Speeding Ticket Definitions

Definitions and terms used for speeding.

Speeding

Any rate of speed of a vehicle more than the posted speed limit for that particular location of the roadway.

Speeding is defined in the Highway Traffic Act of Ontario. Read more on definition and law on speeding >



Highway

The highway includes the traveled portion of the roadway from one side of the sidewalk to the other side, and includes the term roadway and road.

Highway is another term used for roadway and includes 400 series and other highways.

Vehicle

“vehicle” includes a motor vehicle, trailer, traction engine, farm tractor, road-building machine, bicycle and any vehicle drawn, propelled or driven by any kind of power, including muscular power, but does not include a motorized snow vehicle or a street car


Motor Vehicle

“motor vehicle” includes an automobile, a motorcycle, a motor-assisted bicycle unless otherwise indicated in this Act, and any other vehicle propelled or driven otherwise than by muscular power, but does not include a street car or other motor vehicle running only upon rails, a power-assisted bicycle, a motorized snow vehicle, a traction engine, a farm tractor, a self-propelled implement of husbandry or a road-building machine;


Justice

Means a Justice of the Peace for the Province of Ontario. A justice of the Peace is the judge who presides over traffic court matters including speeding tickets in Ontario.



Provincial Prosecutor

Provincial Prosecutor is the person who prosecutes in traffic court. The Provincial Prosecutor may be a lawyer but is not required to be. In criminal court this position is called the Crown Attorney.


Strict Liability

Absolute liability is a standard of legal liability found in law.

To be convicted of an ordinary crime, in certain jurisdictions, a person must not only have committed a the action, but also have had a deliberate intention or guilty mind (mens rea). In a crime of strict liability (criminal) or absolute liability, a person could be guilty even if there was no intention to commit a crime.

The difference between strict and absolute liability is whether the defence of a mistake of fact is available: in a crime of absolute liability, a mistake of fact is not a defence.

Strict or Absolute Liability- also can arise from inherently dangerous activities or defective products that are likely to result in a harm to another, regardless of protection taken. Negligence is not required to be proven. Example: Owning a pet rattle snake.


Radar

A speed measuring device using radio waves to measure the speed of a moving vehicle. See Radar Speed Enforcement >



Laser

A speed measuring device using light to measure the speed of a moving vehicle. See Laser Speed Enforcement >


Lidar

Another word for laser speed measuring, Lidar means Light detection and ranging.


Speeding Ticket Case Law

Previous rulings from Ontario courts that may be used to give examples of other rulings of Justices or others.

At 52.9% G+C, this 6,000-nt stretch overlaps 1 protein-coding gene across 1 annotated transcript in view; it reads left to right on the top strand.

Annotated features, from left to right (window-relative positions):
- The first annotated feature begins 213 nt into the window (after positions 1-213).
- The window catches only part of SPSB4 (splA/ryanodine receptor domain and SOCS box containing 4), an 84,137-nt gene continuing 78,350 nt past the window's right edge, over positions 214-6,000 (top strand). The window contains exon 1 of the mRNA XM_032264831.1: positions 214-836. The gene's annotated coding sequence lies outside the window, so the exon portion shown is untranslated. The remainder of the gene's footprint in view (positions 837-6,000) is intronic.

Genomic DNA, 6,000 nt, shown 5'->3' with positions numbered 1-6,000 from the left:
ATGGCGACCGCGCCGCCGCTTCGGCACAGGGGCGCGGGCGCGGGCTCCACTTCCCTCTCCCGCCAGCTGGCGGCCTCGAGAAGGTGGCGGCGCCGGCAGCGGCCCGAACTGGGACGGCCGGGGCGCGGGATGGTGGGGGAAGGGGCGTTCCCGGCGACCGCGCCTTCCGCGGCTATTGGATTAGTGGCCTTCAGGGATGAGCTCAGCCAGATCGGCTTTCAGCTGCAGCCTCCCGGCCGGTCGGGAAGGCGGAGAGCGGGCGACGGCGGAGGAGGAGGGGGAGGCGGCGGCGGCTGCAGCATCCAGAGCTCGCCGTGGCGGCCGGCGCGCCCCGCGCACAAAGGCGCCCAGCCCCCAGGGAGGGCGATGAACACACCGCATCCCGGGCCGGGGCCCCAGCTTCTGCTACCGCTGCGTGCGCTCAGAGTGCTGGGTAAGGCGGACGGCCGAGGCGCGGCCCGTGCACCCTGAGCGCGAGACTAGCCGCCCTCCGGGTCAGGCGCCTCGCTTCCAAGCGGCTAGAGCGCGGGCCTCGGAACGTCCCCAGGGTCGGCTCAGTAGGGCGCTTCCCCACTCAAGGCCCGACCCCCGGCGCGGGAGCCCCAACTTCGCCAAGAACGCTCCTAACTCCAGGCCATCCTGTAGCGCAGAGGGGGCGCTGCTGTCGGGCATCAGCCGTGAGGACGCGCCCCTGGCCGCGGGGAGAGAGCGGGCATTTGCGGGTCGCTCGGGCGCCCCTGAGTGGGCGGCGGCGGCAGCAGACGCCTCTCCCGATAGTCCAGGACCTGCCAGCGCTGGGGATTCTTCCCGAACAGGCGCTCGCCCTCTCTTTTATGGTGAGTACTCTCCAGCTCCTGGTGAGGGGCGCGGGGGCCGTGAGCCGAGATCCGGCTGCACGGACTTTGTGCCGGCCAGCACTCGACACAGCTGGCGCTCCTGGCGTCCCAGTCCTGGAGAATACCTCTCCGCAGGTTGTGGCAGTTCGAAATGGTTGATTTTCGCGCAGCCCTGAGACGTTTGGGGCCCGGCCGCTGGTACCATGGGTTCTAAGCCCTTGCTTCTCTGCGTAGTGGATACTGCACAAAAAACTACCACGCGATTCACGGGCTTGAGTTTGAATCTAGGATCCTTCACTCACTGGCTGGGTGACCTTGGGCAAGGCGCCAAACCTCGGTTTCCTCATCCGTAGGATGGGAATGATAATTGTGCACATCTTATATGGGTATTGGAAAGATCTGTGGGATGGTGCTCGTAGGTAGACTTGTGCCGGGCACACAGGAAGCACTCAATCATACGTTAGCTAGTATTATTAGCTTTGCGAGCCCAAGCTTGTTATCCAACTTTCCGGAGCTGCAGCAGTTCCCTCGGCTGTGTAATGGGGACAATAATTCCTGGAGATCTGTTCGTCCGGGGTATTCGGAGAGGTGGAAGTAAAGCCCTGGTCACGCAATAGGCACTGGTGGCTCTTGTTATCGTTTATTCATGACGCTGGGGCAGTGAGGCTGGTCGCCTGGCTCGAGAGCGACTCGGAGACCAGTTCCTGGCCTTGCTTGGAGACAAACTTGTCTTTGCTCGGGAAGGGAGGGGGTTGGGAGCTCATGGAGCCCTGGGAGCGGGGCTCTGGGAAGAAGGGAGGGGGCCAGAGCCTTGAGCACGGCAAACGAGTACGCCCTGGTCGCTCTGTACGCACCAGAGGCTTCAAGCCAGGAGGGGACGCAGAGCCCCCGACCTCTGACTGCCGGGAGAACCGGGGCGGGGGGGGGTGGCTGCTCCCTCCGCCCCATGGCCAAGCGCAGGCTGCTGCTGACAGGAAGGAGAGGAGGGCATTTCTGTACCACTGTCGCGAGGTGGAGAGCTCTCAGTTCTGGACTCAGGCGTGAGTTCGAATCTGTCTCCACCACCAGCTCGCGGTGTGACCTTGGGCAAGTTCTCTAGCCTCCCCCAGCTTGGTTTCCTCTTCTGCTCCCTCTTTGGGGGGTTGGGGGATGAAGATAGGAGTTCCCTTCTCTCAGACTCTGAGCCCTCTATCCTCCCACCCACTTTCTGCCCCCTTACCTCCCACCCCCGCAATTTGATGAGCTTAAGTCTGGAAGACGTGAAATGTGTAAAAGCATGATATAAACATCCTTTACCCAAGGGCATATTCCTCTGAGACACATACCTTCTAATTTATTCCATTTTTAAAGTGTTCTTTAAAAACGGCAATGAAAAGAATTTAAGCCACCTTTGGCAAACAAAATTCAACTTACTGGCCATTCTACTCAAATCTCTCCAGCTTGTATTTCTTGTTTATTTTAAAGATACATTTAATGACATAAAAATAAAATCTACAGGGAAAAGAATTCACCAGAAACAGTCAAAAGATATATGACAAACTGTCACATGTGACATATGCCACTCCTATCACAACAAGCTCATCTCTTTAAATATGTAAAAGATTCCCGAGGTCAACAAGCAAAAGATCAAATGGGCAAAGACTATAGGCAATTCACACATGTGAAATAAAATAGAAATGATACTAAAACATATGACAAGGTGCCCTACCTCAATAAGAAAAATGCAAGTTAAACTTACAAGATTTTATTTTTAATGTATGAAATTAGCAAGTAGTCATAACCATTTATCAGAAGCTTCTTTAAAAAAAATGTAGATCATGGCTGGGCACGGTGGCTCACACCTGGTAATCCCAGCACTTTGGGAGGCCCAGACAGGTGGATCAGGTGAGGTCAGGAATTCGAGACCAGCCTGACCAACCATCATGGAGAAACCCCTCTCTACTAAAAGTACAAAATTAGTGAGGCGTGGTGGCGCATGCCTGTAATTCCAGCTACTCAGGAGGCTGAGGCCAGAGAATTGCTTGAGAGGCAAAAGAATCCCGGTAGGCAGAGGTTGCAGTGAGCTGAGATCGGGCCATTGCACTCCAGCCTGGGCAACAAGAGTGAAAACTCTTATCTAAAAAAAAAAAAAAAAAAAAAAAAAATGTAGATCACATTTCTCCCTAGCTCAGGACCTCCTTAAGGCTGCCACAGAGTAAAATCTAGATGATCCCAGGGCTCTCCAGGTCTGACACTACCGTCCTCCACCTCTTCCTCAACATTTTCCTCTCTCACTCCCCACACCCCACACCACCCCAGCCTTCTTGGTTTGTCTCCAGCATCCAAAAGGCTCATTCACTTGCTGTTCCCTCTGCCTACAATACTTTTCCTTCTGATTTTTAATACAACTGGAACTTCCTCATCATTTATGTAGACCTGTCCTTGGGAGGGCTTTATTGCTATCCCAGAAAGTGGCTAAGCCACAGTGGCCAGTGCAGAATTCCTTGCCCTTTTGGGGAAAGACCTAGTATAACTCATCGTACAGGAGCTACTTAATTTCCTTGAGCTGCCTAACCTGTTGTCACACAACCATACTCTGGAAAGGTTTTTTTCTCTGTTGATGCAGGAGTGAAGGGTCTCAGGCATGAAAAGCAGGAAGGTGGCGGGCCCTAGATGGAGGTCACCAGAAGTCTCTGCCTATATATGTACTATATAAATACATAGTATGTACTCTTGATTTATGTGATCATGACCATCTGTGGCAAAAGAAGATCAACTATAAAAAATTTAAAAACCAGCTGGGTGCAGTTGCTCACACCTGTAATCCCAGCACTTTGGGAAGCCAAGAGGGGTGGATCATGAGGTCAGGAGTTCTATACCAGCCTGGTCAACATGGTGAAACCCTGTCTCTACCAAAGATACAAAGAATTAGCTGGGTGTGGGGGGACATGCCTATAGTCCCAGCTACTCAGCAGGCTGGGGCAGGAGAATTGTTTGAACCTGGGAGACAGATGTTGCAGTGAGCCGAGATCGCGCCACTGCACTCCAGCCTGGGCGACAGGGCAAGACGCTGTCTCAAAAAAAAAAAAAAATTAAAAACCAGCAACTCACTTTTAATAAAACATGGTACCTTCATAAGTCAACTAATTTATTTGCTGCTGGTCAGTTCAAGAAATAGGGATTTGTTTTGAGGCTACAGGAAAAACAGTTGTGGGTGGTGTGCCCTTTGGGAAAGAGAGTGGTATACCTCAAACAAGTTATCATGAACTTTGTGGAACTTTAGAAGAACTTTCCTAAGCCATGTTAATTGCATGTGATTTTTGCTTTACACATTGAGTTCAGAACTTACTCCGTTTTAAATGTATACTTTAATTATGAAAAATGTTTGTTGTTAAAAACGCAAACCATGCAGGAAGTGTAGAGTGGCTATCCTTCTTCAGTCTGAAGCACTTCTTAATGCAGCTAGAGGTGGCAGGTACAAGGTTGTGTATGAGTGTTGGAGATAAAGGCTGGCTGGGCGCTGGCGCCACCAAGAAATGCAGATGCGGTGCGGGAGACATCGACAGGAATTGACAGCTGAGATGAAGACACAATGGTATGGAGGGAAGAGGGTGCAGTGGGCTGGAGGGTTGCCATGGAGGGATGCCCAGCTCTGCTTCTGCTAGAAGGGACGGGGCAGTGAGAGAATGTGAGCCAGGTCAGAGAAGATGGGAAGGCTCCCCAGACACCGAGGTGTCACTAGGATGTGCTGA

Fatal Error

A fatal error is an error or mistake on a speeding ticket that upon review by the justice, the justice would cancel the ticket because it is not properly before the court.



Atourn to Jurisdiction

Means that by appearing in court the defendant has responded to the ticket.


Certificate of Offence

The Speeding Ticket, the original ticket that the police officer prepared, not the copy that was given to the driver. The Certificate of Offence has to be complete and regular on its face. See mistakes on speeding tickets >


Filing Date

The speeding ticket must be filed at the court within seven (7) days of the police officer issuing the ticket. The court upon receiving the ticket then stamps the ticket with the date. This date that the ticket is stamped is called the filing date.


Date of Service

The date the police officer gave the ticket, which may not be the date the driver was caught speeding.



Part three (3) Summons

The police officer has two types of tickets they can issue, a ticket with a fine on it or a summons which commands the driver to appear in court to answer to the charge. Part three summons are issued under the Provincial Offences Act and are usually given for more serious or high rates of speed.


Jurisdiction

The place, town or city where the offence occurred e.g. City of Toronto, Town of Newmarket ect. The jurisdiction must be listed on the ticket for it to be valid.


Testing Procedure

The police officer must test the speed measuring device before an after set up to the manufactures specifications to ensure that it is working properly.


Construction Zone

In construction zones the fines for speeding are doubled. The signage must be present and there must be workers visible.



Community Safety Zone

In community safety zones the fines for speeding are doubled. The signage must be present but there does not have to be children or students visible.


Disclosure

The police officers notes. See more on police disclosure >


Defendant

The driver who is accused of speeding. In traffic court the accused is called “the defendant”, in criminal court the accused is called “the accused”


Quash

Quash is a term used by the justice to cancel the ticket based upon a fatal error on the speeding ticket. Has the same meaning as dismissed, the quashed means the ticket has been canceled on a technicality.


Out of Court Settlement or No Out of Court Settlement

The fine that is listed on the ticket is the out of court settlement.

If the driver disputes the ticket the justice may give a different fine other than the out of court settlement.


























Back to Top